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The International Writers Magazine: My Town

David Alexander

Gravesend is a fairly large town in the north west of Kent. Within five minutes in any direction lies train stations, motorways, ferries and bus stops, basically anything you could need to arrive at pretty much any destination. However, next to these major arterial transit ways lie fields, trees, woods, parks, a semblance of "country".
Gravesend’s semi-rural setting brings many tourists from London who want to spend a day in the country. Now these people obviously have never stepped foot outside of the south east, because if they truly dwell under the misapprehension that Gravesend is in the country, would they then believe that Derbyshire is a not-quite-so-tropical jungle?

Not many people outside of Kent actually seem to have heard of Gravesend. The town has such a rich and varied history from its origins as a plague pit for the victims of the Black Death to the arrival of Pocahontas in England. Per square mile, there are more pubs in Gravesend than any other town in the country and this fact alone you would have thought would give the town its warranted national fame. Yet alas, Gravesend has sunk into near obscurity, its rich history forgotten in recent years all because of what was built just down the road – the modern monstrosity that is Bluewater shopping centre. This is not exactly a surprise as we are now living in a world where the goings on of some fatuous bimbo such as Paris Hilton is more important than real culture.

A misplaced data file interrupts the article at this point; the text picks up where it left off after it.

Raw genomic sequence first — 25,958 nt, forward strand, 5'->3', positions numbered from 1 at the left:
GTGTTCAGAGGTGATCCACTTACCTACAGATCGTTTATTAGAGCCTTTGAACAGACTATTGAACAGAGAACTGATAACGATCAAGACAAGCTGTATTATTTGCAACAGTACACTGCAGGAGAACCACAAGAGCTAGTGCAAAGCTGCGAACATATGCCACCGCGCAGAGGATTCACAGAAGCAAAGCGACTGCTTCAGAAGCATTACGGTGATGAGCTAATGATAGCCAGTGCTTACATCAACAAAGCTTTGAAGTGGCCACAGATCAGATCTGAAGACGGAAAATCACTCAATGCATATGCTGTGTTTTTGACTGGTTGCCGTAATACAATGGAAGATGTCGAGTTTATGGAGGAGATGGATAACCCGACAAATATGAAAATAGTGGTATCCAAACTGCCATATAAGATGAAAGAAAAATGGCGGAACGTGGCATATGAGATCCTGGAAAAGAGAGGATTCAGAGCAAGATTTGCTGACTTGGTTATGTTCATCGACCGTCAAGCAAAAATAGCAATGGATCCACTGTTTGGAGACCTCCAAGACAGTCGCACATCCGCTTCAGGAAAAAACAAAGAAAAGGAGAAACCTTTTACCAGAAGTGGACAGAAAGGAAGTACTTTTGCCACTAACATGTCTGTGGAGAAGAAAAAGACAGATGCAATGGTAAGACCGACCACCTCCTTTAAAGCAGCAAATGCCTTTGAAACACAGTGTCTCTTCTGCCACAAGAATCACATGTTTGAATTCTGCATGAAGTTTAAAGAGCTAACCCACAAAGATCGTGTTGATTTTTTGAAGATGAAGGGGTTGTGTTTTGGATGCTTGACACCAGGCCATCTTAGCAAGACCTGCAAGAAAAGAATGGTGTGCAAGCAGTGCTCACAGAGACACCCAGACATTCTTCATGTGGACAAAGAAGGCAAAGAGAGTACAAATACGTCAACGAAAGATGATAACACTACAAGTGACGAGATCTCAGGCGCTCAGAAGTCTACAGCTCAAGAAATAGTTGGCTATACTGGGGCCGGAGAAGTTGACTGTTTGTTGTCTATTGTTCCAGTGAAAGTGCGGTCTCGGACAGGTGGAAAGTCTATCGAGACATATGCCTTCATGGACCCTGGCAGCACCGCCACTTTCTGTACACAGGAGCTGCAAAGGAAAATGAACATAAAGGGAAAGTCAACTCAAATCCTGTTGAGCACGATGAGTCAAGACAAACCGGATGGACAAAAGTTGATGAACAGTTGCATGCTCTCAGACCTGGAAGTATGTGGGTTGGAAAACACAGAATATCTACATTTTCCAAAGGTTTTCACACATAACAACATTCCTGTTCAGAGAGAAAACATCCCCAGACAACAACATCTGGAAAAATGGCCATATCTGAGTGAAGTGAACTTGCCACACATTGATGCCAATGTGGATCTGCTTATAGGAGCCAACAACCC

Europe’s largest shopping centre has affected Gravesend more than just masking its history, much of the town’s business has been lost and because of this, certain areas have fallen into disrepair. The high street has more empty shops than ever before; major franchises like Woolworths, Primark and McDonalds still do well but small businesses have been effectively eradicated. The cinema became obsolete when Bluewater’s sixteen screens turned up and the building is now an evangelical church.

Gravesend has been through many changes in recent history, some good such as the building of the St George’s shopping centre in the seventies and others not so great such as the Channel Tunnel rail link. Whatever happens to Gravesend it will always be my home, it was where I grew up, it’s a part of me. I know I will go back one day and I can’t help but wonder what other changes, good or bad, await my return.

© David Alexander October 2007

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